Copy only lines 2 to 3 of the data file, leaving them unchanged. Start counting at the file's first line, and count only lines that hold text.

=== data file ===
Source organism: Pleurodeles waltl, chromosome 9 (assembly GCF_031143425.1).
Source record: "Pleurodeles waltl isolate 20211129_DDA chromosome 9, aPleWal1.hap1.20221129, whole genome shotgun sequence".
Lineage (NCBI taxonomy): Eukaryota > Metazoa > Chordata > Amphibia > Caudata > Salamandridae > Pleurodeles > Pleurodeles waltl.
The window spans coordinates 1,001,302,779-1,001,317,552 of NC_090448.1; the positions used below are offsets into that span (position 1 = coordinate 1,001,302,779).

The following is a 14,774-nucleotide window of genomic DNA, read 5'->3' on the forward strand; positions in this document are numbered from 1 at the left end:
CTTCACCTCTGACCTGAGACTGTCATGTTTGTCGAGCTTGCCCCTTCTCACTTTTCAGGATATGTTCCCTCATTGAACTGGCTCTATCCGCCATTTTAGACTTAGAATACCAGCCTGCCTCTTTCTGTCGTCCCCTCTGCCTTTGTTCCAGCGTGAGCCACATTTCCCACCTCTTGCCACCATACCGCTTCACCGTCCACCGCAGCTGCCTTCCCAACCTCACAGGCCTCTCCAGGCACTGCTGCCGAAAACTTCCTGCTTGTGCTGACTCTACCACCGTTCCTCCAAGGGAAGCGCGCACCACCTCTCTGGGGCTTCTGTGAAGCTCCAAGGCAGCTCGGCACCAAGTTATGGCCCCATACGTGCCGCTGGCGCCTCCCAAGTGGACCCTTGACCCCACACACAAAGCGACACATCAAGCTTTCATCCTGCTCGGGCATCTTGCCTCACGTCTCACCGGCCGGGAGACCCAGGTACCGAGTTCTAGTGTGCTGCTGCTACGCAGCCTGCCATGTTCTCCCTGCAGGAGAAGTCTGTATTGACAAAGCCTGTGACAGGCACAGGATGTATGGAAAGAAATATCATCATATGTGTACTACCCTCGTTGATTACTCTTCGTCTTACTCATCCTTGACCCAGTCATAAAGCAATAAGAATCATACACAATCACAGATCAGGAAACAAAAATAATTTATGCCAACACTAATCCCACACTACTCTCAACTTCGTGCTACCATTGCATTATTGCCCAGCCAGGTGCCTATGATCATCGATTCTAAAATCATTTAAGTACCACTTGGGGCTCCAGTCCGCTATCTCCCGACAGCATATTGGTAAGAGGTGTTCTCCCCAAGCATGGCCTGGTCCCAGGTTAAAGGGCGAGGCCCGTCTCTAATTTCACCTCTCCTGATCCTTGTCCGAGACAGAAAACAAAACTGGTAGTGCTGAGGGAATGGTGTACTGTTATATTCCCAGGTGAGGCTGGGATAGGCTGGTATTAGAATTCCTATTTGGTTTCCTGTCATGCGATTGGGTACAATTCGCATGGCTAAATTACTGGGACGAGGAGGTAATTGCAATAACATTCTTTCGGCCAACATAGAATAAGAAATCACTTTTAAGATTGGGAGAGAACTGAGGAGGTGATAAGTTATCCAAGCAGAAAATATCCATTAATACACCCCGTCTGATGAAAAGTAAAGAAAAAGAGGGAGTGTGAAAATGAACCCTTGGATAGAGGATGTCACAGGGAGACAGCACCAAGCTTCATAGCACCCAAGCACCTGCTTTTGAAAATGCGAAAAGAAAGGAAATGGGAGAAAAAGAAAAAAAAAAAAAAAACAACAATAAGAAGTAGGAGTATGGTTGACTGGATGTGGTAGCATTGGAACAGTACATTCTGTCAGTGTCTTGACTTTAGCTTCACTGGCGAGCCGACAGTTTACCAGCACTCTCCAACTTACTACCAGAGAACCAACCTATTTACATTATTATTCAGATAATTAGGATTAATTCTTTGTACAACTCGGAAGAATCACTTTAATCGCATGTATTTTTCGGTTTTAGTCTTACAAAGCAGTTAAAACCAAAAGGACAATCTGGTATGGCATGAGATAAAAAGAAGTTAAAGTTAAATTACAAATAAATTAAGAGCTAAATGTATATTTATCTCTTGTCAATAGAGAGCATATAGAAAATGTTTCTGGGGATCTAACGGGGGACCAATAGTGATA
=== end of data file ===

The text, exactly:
Source record: "Pleurodeles waltl isolate 20211129_DDA chromosome 9, aPleWal1.hap1.20221129, whole genome shotgun sequence".
Lineage (NCBI taxonomy): Eukaryota > Metazoa > Chordata > Amphibia > Caudata > Salamandridae > Pleurodeles > Pleurodeles waltl.